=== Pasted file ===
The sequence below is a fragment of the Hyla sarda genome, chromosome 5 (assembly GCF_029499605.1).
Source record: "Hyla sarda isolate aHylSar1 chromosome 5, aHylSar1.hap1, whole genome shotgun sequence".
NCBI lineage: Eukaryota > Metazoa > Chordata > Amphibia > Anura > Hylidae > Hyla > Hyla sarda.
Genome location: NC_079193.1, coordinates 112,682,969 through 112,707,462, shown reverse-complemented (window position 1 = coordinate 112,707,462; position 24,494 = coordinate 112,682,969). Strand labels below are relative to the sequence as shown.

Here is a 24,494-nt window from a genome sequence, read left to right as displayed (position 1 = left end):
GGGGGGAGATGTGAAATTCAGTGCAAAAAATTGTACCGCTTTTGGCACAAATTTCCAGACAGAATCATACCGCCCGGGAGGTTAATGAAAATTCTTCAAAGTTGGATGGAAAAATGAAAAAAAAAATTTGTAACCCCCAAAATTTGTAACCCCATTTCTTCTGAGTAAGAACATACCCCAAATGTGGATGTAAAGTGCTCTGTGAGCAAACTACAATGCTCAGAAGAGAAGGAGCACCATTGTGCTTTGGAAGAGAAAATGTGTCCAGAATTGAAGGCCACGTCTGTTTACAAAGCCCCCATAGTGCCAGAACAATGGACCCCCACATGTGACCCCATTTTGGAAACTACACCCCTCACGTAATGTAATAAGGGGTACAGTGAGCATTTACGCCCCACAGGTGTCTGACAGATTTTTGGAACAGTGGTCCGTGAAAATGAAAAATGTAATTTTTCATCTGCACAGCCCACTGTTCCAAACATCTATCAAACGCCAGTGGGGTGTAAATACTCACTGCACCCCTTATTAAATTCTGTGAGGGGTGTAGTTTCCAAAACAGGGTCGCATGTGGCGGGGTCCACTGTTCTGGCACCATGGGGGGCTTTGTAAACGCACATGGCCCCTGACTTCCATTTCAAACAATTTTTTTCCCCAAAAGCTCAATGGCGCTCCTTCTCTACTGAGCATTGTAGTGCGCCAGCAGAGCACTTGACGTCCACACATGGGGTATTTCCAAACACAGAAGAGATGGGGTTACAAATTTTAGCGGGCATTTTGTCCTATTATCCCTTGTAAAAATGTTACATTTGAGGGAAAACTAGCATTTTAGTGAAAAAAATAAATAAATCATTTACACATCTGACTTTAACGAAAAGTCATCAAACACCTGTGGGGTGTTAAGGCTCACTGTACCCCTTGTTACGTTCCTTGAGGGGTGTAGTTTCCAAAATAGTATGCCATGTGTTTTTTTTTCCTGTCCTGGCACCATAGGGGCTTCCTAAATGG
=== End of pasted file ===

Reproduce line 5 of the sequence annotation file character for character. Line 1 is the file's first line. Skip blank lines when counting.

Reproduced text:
Here is a 24,494-nt window from a genome sequence, read left to right as displayed (position 1 = left end):